The cloud can be a blessing for small business owners struggling through tough economic times. Instead of purchasing pricey enterprise software, business owners can save their dollars by accessing powerful computing programs in the cloud, from high-end word processors and project-management tools to spreadsheets and Photoshop alternatives. But, the cloud isn’t perfect, particularly when it comes to security issues. Entrepreneurs need to be aware that their documents, presentations, and marketing materials can be damaged when they are stored in the cloud.
The biggest security issue that company owners face when it comes to cloud computing happens to also be the biggest security issue that users also face when it comes to computing: passwords that are either too easy to guess or shared too freely.
You must always carefully select passwords to your projects stored in the cloud. The more complex your passwords are the harder they are to guess. A good way to accomplish this is to use a mixture of numbers and letters in your passwords. Also, you should not share these passwords with lots of people.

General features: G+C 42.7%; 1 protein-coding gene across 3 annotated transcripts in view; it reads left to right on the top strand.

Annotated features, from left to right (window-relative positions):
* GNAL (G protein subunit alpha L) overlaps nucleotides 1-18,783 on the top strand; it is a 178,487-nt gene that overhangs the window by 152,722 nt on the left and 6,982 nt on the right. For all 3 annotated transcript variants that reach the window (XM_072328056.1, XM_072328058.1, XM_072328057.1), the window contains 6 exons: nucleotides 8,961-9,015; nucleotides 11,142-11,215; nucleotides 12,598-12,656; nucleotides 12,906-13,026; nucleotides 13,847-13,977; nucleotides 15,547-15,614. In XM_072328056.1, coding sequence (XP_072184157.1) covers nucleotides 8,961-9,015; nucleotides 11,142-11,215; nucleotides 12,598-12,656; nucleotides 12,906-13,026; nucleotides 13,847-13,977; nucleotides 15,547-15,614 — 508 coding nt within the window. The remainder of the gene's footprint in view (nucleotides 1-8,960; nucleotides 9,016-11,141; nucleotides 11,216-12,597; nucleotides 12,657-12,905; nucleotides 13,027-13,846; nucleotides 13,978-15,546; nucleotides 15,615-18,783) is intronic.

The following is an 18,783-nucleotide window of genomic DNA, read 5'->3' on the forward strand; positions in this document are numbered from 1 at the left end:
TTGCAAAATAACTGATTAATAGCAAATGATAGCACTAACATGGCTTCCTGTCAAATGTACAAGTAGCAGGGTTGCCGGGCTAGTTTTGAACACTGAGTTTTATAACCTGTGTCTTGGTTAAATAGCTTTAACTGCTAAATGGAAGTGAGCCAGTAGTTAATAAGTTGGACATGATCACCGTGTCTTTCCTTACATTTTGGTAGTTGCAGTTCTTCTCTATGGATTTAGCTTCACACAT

Hackers, malware, and spyware are issues for anybody who owns a computer. Likewise, they are significant issues for cloud environments. As a user of a third party cloud storage service, you do not have control over the security of the cloud which can be very distressing for business owners. Large companies must create their own security for the data that is stored in the cloud.
Common sense protection
As with all computing, business owners can safeguard themselves from the loss or theft of data with some common-sense practices.
First, think about the kind of information you would be storing in the cloud. Whatever is extremely sensitive might not be the best to store in the cloud. It could be safer to back up this information on a personal system and find a more secure way to store it.
Secondly, business owners must remain vigilant about who they grant access to their cloud-stored data, documents, and reports. Owners are mindful about whom they allow to access the files on their desktops and laptops and they should be equally careful when it comes to granting others access to their cloud-hosted information.